Universidad Complutense de Madrid
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Ecotypic differentiation and phenotypic plasticity combine to enhance the invasiveness of the most widespread daisy in Chile, Leontodon saxatilis

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Martín Forés, Irene y Avilés, Marta y Acosta Gallo, Belén y Breed, Martin F. y Pozo Lira, Alejandro del y Miguel Garcinuño, José Manuel de y Sánchez Jardón, Laura y Castro Parga, Isabel y Ovalle, Carlos y Casado González, Miguel Ángel (2017) Ecotypic differentiation and phenotypic plasticity combine to enhance the invasiveness of the most widespread daisy in Chile, Leontodon saxatilis. Scientific Reports, 7 (1). pp. 1-10. ISSN 2045-2322, ESSN: 2045-2322

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URL Oficial: https://www.nature.com/articles/s41598-017-01457-1



Resumen

Dispersal and reproductive traits of successful plant invaders are expected to undergo strong selection during biological invasions. Numerous Asteraceae are invasive and display dimorphic fruits within a single flower head, resulting in differential dispersal pathways - wind-dispersed fruits vs. nondispersing fruits. We explored ecotypic differentiation and phenotypic plasticity of seed output and fruit dimorphisms in exotic Chilean and native Spanish populations of Leontodon saxatilis subsp. rothii. We collected flower heads from populations in Spain and Chile along a rainfall gradient. Seeds from all populations were planted in reciprocal transplant trials in Spain and Chile to explore their performance in the native and invasive range. We scored plant biomass, reproductive investment and fruit dimorphism. We observed strong plasticity, where plants grown in the invasive range had much greater biomass, flower head size and seed output, with a higher proportion of wind-dispersed fruits, than those grown in the native range. We also observed a significant ecotype effect, where the exotic populations displayed higher proportions of wind-dispersed fruits than native populations. Together, these patterns reflect a combination of phenotypic plasticity and ecotypic differentiation, indicating that Leontodon saxatilis has probably increased propagule pressure and dispersal distances in its invasive range to enhance its invasiveness.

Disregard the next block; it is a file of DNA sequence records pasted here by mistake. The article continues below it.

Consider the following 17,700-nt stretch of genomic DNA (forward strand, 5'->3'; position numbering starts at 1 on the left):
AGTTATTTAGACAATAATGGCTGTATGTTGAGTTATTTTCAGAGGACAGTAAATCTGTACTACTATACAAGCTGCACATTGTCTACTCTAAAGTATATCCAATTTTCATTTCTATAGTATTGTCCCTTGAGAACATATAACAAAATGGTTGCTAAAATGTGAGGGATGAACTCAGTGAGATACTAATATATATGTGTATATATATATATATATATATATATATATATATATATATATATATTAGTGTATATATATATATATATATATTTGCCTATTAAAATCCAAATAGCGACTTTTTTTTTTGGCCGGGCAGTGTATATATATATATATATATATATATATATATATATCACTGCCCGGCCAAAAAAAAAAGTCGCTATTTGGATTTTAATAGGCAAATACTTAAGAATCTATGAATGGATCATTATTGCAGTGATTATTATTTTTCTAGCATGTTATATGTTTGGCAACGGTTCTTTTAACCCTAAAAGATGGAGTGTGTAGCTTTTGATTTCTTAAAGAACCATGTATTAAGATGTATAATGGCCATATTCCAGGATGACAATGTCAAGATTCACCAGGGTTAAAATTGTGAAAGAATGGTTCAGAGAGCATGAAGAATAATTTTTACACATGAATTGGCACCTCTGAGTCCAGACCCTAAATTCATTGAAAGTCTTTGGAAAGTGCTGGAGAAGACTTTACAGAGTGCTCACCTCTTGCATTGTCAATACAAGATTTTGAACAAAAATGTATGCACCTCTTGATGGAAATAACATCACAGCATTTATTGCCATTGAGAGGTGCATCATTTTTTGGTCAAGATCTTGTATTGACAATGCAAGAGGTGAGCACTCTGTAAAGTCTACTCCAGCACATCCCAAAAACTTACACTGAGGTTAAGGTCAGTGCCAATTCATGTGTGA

Tipo de documento:Artículo
Palabras clave:Invasive species; Plan ecology; Leontodon saxatilis; Spain; Chile
Materias:Ciencias Biomédicas > Biología > Botánica
Ciencias Biomédicas > Biología > Ecología
Código ID:43812
Depositado:06 Jul 2017 11:08
Última Modificación:07 Jul 2017 08:30

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